Playing on an Iceberg and Resolute

After leaving Croker Bay we decided to pull over and play on an Iceberg. We found a Monster berg and pulled the scout up to it. Everybody jumped off and instantly became kids. It looked like a perfect floating winter playground. Guests and crew all started to climb and play on the Ice.  After some time, we decided to back Fortrus up to the berg so that everybody could step off and on to the swim platform. Pretty cool…

Photo by Natasha Kovalenko

Photo by Levi Bell.

We anchored that night at Beechy Island.  We went ashore to see the gravesites of Franklin’s expedition. We all gave thanks to the explorers that paved the way through the NW passage. It’s unbeleivable to imagine what it would have been like to be stranded there. Noddy and Erik ran into an Arctic Hare on the island and got a few great photos. We also saw a fox running around on Beechy the next day. Other than the animals, the island has a very sober feeling about it.

The weather changed over night. The pressure dropped more than 16 mb and the seas became a short six feet. The winds lasted the entire 60NM to Resolute where we needed to be to pick up the Australian boys.  Our voyage is now definitely starting to feel like an adventure.

Photo by Charlie Howden.

Photo by Charlie Howden.

Michael was running a little low on fresh fruit and veg. We had my parents, Beth and Brian pack up some supplies and meet up with the boys on their way through Ottawa. The four made it through some thick fog and into Resolute. Michael was very relieved to receive some much needed fresh supplies. There isn’t much in the way of fresh vegetables or fruit up here.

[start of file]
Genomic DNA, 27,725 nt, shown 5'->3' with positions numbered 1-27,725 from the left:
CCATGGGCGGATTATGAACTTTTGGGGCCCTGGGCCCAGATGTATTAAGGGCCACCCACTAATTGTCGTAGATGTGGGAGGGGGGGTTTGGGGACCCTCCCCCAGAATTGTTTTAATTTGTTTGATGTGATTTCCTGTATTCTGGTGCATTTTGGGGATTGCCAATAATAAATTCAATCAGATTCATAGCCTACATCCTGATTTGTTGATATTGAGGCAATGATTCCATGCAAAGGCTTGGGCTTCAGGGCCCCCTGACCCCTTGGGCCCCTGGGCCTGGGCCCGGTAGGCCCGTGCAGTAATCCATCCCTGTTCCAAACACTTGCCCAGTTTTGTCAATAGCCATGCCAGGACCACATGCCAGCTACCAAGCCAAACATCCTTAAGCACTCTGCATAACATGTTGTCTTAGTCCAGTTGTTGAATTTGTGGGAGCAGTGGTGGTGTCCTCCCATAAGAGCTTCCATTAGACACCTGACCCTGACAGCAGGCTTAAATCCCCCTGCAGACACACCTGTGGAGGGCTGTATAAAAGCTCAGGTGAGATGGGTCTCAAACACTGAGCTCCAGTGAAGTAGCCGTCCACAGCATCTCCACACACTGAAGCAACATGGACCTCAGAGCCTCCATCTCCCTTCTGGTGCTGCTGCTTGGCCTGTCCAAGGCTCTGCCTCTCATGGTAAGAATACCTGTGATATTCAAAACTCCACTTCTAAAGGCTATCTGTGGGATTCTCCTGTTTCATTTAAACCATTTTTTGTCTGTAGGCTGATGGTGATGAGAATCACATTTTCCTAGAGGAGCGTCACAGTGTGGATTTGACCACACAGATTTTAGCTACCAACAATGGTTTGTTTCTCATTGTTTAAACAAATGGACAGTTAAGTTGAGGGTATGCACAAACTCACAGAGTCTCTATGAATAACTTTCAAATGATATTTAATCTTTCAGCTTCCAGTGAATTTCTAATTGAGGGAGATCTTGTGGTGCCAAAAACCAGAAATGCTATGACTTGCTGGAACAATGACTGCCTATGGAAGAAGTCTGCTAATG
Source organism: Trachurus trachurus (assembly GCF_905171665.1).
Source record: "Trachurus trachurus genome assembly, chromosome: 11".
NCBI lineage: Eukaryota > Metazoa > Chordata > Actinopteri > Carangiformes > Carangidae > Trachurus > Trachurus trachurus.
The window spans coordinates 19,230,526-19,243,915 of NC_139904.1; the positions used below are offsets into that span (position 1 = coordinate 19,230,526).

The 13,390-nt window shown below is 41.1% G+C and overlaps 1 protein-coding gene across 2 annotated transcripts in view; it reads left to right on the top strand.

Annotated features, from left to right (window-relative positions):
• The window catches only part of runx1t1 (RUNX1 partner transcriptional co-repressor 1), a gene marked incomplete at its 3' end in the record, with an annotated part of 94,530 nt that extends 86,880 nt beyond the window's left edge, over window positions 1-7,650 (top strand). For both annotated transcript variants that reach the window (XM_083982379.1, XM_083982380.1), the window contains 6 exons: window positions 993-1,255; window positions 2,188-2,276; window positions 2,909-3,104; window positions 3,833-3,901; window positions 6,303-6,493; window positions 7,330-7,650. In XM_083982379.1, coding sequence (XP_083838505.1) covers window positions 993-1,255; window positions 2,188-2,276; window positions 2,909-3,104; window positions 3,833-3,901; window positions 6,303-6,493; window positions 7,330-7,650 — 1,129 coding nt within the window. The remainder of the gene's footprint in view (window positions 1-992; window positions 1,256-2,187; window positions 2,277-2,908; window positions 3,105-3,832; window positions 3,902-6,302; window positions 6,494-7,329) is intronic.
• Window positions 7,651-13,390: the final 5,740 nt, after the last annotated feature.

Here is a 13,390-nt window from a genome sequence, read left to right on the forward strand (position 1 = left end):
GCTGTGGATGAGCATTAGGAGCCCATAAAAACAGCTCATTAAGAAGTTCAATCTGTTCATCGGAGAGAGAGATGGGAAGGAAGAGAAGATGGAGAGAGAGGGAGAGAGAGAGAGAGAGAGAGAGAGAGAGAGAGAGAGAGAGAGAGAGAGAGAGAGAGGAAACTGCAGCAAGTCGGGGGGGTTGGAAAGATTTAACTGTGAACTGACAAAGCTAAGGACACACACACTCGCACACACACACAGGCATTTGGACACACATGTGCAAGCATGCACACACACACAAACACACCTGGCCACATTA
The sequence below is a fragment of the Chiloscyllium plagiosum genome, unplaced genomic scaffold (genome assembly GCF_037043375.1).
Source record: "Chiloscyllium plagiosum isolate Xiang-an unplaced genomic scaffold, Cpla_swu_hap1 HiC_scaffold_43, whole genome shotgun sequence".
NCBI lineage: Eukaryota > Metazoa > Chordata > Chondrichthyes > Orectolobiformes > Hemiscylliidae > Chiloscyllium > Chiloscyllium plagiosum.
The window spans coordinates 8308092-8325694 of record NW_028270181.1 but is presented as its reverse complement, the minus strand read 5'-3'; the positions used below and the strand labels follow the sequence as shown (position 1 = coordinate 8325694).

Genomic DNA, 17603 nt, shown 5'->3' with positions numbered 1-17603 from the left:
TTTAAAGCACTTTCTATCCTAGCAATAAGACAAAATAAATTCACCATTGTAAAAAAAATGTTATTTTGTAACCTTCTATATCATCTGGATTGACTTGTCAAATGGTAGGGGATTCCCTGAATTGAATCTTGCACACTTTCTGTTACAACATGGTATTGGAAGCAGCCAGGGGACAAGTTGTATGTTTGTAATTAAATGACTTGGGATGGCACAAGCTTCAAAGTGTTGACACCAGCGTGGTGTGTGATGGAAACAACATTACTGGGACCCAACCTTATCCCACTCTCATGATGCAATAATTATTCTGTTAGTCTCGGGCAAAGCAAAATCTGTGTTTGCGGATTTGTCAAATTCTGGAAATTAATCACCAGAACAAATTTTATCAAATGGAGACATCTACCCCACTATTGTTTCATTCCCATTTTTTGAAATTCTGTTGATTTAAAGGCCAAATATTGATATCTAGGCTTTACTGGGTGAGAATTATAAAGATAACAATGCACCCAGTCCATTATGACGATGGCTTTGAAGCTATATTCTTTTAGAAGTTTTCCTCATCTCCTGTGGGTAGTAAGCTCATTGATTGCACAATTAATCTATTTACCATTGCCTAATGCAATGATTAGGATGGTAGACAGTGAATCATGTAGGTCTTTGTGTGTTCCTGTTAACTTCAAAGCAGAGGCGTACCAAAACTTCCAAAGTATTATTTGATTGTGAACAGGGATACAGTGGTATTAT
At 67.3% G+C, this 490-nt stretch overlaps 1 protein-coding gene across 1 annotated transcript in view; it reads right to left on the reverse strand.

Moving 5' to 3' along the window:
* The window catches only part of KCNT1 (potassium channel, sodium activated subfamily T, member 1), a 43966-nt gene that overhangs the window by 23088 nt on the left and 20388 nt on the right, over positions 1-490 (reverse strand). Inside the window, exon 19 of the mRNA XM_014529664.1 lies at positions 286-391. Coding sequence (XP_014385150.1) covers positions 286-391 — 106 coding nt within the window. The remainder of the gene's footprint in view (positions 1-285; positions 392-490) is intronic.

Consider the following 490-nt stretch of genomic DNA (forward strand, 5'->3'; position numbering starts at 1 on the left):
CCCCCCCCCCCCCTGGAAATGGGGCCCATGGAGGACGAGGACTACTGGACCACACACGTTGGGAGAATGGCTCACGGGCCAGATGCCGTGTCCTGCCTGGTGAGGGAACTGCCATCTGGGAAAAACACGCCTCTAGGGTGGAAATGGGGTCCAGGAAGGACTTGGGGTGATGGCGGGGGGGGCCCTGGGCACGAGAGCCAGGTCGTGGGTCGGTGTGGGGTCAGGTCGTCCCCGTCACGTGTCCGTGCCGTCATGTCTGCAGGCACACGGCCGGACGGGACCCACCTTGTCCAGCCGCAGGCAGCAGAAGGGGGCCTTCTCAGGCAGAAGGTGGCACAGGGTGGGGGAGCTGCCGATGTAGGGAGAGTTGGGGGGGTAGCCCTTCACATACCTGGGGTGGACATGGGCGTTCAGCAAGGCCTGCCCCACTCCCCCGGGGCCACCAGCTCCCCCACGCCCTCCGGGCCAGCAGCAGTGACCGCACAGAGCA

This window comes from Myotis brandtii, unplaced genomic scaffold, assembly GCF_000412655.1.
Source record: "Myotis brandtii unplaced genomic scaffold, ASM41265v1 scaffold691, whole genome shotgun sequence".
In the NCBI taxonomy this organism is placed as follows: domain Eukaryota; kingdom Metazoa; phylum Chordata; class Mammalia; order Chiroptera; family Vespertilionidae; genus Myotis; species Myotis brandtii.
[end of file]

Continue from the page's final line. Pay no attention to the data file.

With the change in weather, the ice decided to shift and block our way south. We contacted the Canadian Coast Guard to discuss the situation with the ice. They agreed with our plan. We will hang out up here for a couple of days and wait for the ice to dissipate before heading south. Let’s hope the ice cooperates with our plan.

Photo by Natasha Kovalenko.

Now that we have all the guests on board and a couple of days in hand, we’ve decided to head a little further north. The snow has been coming down hard and the boats brow is now covered in Ice.  The guests were having a good time taking photos in the snow.

We spoke to a few locals in Resolute and they put us on to a pod of Baluga Whales. Very cool white whales.

The hope tomorrow is to make it all the way to 80 degrees north. We’ll try to make it all the way up to the pack Ice.

Photo by Natasha Kovalenko.

Artic Hare. Photo by Erik Aubry.

 

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It just gets better and better!!!!

Polar Bears! Photo by: Paul McDonald

Just when we though it couldn’t get any better. We find a polar bear riding an Iceberg in the middle of the Labrador Sea.  Absolutely Amazing!!!

Polar Bear. Photo by: Paul McDonald


Clearing the Straits of Belle Isle